The streets are empty, the doors are all locked. But something is at large. Something is running through the alleyways, rummaging through the bins, clawing at the brick work. Close the curtains, check the doors are barred and pray, pray for those brave men and women who defend our city. Defend it from the scourge, the beasts; those which keep us locked away at night, which persist the curfew. Those which might, any minute now, tear through the barricades which bar your windows, through the thin veil of your curtains, and gorge on your blood.
When watching The Boxtrolls the other night it struck me that it was very similar in setting to Bloodborne. A grotesque gothic city, a mysterious plague of monsters, curfews, malicious hunters, a high society conspiracy. But it also made me appreciate the unusual place Bloodborne story starts from.
While The Boxtrolls is all about saving a city from a horrifying situation, Bloodborne’s city of Yharnam is presented as far less salvageable. Or at least, the plot and protagonist – the player – is, to begin with, not in the least interested in solving the problems Yharnam faces. Instead, they’re looking for a cure to their own affliction; some kind of blood disease, we can suppose. And that’s their impetuous: a personal quest for a cure, leading us through the blood-soaked chaos of the city and the surrounding countryside.
Yharnam itself feels like a city at war. As soon as you step out into the streets, it’s clear that there’s some kind of conflict happening. The place is alive with disorder – and disturbingly foreign! The locals are a spiteful, unwelcoming lot; often unwilling to offer any refuge nor any sympathy for the outsider. There’s a sordid ignorance at work throughout the city, made all the more disturbing by the unexplained and violent rituals being carried out on the streets.
The sense of oppression in Yharnam is incredibly palpable and to my mind not only is it one of the most densely designed locations in one From’s Action RPGs, it also shows the studio at their best in terms of world building.
Our protagonist, being the foreigner, has no one to turn to. Unlike The Boxtrolls, where our main protagonists are already settled in their own social groups (ready for the story to pull them all apart), Bloodborne’s Hunter is alone. Showing a refreshing generosity with their NPCs, From Software develops this city of hidden, suspicious citizens; racked with fear and distrust. Violence is a staple of From’s ACRPG games, but in Yharnam, more than anywhere else, it feels like this violence has a substantial impact on the world. People are cowering here. They are psychologically disturbed by it.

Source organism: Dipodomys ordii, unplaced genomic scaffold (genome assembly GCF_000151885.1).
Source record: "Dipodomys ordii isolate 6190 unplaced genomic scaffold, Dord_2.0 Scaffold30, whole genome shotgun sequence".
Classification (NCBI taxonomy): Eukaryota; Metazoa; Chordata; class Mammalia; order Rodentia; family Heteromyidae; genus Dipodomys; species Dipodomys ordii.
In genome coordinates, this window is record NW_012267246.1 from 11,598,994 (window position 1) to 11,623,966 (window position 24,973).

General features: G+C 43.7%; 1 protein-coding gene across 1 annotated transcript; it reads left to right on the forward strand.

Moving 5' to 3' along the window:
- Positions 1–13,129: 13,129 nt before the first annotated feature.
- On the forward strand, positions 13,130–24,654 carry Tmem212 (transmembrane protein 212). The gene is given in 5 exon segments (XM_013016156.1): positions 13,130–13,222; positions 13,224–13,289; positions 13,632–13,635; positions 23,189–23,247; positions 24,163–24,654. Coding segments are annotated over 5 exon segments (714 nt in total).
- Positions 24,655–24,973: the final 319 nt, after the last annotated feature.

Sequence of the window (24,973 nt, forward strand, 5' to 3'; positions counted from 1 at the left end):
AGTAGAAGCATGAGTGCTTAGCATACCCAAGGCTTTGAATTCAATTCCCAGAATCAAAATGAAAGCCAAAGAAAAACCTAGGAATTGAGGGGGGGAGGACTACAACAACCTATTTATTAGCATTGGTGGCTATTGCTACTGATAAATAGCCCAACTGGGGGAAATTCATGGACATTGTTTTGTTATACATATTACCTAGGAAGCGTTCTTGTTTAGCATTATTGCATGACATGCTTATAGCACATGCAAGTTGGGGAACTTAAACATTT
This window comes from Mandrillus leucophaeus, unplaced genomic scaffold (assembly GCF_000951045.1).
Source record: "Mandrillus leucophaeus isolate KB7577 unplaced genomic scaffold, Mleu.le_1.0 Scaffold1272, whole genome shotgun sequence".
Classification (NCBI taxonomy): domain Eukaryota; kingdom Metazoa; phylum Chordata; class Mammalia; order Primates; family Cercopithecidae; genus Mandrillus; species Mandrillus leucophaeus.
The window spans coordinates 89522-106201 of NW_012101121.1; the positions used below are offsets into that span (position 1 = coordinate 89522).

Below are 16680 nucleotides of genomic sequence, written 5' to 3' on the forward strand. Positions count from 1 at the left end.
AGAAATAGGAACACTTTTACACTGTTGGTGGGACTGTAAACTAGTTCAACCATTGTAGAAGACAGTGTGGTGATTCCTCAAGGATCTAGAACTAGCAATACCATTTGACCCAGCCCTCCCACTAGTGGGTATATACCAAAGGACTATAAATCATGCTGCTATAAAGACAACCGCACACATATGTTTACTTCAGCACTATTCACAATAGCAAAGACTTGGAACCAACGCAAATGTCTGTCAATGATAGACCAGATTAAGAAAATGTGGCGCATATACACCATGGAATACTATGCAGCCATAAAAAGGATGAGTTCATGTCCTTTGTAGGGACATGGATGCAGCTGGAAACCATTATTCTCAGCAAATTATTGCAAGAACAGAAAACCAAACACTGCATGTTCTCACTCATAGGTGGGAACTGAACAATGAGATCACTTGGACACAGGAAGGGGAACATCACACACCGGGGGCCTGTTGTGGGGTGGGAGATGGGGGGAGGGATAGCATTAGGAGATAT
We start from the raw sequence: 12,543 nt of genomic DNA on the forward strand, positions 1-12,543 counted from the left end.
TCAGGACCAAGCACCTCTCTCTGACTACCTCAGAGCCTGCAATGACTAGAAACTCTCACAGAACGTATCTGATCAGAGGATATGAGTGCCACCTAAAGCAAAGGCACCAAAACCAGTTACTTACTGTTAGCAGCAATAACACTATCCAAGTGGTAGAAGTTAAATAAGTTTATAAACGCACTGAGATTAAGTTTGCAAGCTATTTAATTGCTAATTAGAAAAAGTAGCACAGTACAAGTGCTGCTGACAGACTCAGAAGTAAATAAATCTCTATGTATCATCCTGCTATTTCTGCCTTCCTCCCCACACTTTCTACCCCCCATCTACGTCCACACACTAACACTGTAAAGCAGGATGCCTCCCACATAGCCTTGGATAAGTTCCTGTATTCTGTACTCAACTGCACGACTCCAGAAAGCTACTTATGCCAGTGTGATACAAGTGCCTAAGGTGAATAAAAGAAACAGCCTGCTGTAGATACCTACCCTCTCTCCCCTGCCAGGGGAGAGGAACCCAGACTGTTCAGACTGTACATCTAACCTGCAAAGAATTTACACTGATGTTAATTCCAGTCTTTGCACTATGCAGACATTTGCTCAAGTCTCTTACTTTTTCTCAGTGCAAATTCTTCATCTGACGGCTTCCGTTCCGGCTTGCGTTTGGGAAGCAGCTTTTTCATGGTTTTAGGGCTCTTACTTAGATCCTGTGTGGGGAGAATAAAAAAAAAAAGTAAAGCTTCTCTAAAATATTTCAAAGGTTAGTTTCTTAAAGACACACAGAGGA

It’s a shame that this dense multi-faceted world building isn’t be maintained at this level throughout the game, and noticeably drops off when the player leaves Yharnam. Instead, the game gives us more of the direct violence. This, I should remind myself, is the staple of these games – they are ACTION RPGs after all – but sadly Bloodborne starts to feel more and more like a hack-and-slash-game the further you go.
Unlike Demon’s Souls and Dark Souls, Bloodborne provides the player with enough ‘stamina’ to attempt most fights without thinking too much about it. Though the game still requires stamina management, there is less chance of it being drained by blocking with a shield and more emphasis on avoiding enemy attacks – which in this game requires less stamina. This is not an objectively bad direction to go in, especially considering that many players had mastered Dark Souls enough to play the game without a shield. Equally, and perhaps more critically, Bloodborne is clearly a game designed around quicker movement and reflexes, rather than blocking attacks and deciding the next move. Often the best course of action is to rush enemies, stun-locking them before they can attack you.